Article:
-If baby is all-out screaming, I of course rush in the soothe her.
-I NEVER let a newborn go more than 3 hours between feeds during the DAY (4 hours starting around 4 months). Meaning, if she takes a 3 hour nap during the afternoon, yes, I will wake a sleeping baby. I try to make them take as many calories during the DAY. Baby only needs so many calories to thrive. If she gets most or all during the day, she has no need to wake at night
-The limiting of their naps to no more than 3 hours during the day also ensures that they don't do all their sleeping during the day and waking at night. They are good and tired at night.
-I breastfeed, so I also try to stretch the time between feeds during the day, so baby is good and hungry. Then she will eat more and get to the fatty hindmilk, which is where most of the calories are.
-I try to feed every 1-2 hours during the day for the first months, 2-3 hours during the second, 3-4 during the third, and aim for every 4 hours by 4 months. Again, the goal is to get baby hungry enough to eat a LOT at one time. It's not hard and fast, I am not a slave to the clock. I just keep it in the back of my mind during those times.
-I try to feed baby upon waking, rather than nursing to sleep. Like your article said, babies tend to sleep best when they fall sleep on their own.
-I try to limit awake time to 90 or so minutes at a stretch during the day, between naps. Beyond that, most tiny babies get overtired and do like you describe, can't fall alseep on their own and get really fussy when left alone to sleep.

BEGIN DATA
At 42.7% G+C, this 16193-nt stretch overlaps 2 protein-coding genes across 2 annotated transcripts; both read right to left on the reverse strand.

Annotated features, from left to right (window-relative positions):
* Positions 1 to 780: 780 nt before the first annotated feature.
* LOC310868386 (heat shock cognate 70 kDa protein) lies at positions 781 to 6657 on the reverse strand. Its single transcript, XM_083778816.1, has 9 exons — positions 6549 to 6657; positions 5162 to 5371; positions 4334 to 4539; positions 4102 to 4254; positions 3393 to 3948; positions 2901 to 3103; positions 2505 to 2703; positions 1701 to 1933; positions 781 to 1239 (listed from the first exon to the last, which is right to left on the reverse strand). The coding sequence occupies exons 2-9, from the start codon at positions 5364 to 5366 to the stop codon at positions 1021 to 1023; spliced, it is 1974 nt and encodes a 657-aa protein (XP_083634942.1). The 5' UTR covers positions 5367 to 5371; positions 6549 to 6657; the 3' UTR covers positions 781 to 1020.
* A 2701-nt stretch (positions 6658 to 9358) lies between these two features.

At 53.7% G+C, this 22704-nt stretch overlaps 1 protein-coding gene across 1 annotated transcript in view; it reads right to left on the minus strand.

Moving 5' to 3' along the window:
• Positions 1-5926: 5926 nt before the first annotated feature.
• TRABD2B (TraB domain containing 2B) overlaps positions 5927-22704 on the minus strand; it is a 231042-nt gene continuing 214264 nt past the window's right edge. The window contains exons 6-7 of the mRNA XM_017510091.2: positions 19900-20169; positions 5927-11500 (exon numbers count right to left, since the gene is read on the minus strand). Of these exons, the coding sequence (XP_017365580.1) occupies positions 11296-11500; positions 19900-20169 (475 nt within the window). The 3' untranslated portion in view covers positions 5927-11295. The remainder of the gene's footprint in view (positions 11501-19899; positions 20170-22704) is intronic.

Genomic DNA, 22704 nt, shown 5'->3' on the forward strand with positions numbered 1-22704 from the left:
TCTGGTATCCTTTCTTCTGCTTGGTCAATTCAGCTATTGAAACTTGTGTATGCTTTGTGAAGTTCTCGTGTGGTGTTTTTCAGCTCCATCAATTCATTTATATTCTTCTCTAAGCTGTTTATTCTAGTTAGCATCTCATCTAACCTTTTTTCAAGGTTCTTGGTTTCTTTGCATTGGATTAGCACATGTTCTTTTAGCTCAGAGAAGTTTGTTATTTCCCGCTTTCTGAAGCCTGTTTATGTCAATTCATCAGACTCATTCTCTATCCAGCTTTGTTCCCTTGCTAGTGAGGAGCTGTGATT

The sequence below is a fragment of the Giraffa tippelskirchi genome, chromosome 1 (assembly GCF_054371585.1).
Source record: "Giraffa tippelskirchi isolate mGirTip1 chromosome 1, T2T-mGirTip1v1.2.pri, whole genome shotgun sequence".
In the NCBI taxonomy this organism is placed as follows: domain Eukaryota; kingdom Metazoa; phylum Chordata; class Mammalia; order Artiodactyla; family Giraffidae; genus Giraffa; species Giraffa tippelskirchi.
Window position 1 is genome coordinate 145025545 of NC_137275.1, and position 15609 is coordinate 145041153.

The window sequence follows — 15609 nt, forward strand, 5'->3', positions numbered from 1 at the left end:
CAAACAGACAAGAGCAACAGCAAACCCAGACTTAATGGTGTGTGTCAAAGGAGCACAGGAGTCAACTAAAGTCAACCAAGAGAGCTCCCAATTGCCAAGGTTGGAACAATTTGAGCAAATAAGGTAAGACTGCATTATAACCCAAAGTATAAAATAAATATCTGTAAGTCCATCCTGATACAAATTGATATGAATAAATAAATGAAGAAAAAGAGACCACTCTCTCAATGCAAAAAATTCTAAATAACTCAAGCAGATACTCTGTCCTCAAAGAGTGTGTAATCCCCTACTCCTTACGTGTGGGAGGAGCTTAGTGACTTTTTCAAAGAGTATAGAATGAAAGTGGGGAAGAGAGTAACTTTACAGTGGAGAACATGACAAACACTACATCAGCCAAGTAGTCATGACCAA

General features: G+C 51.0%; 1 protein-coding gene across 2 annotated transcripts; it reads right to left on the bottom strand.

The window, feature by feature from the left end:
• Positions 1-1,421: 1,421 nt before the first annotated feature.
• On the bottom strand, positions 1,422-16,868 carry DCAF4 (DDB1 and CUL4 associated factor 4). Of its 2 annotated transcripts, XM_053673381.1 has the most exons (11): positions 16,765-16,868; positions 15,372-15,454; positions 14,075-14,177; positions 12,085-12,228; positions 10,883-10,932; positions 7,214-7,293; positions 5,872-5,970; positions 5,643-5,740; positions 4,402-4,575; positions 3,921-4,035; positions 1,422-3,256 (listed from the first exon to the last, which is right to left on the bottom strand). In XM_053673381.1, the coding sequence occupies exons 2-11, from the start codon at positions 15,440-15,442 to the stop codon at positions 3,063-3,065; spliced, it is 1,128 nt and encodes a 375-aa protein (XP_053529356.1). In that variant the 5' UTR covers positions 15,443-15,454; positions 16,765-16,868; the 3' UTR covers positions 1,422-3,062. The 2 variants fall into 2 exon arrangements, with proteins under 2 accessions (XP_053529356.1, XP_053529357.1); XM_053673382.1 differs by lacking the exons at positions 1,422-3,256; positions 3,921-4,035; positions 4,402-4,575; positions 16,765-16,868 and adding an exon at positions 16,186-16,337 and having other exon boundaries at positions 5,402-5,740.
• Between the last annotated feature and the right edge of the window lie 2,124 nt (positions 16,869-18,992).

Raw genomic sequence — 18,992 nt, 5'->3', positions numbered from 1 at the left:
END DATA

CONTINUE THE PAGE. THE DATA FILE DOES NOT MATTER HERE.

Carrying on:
-When my babies got into a sleep regression (when they were a bit older, after they had already learned to STTN), I sometimes used the swing for a few nights to get the, back into the routine of sleeping all night. It often "retrained" their internal clock, and then we could go back to using the crib.
-I try to not worry too much about waking older kids. It is hard to not jump up to quiet them at night, but truly, most kids will learn to sleep through it. Plus, older kids are easier to put back to sleep IME. A white noise machine or fan may help block the crying for your toddler.
-I don't cosleep or co-room. My babies seem to smell me and wake up to nurse more when we tried that. We all sleep better in our own rooms.
-Flexible routines are my friend, but it didn't happen until 3-4 months at the soonest. By then we were usually doing 3 naps a day with feeds every 3-4 hours, with a total of 4-5 feeds in 24 hours.

Three of my four kids were sleeping through the night (totally and completely, no feeds at all for at least 10 hours) by 12 weeks. They did this on their own, without any CIO, and two of those three were totally breastfed. My fourth child was a spitfire and woke at night until she was almost 2 years old. Nothing works perfectly for every child.

Good luck!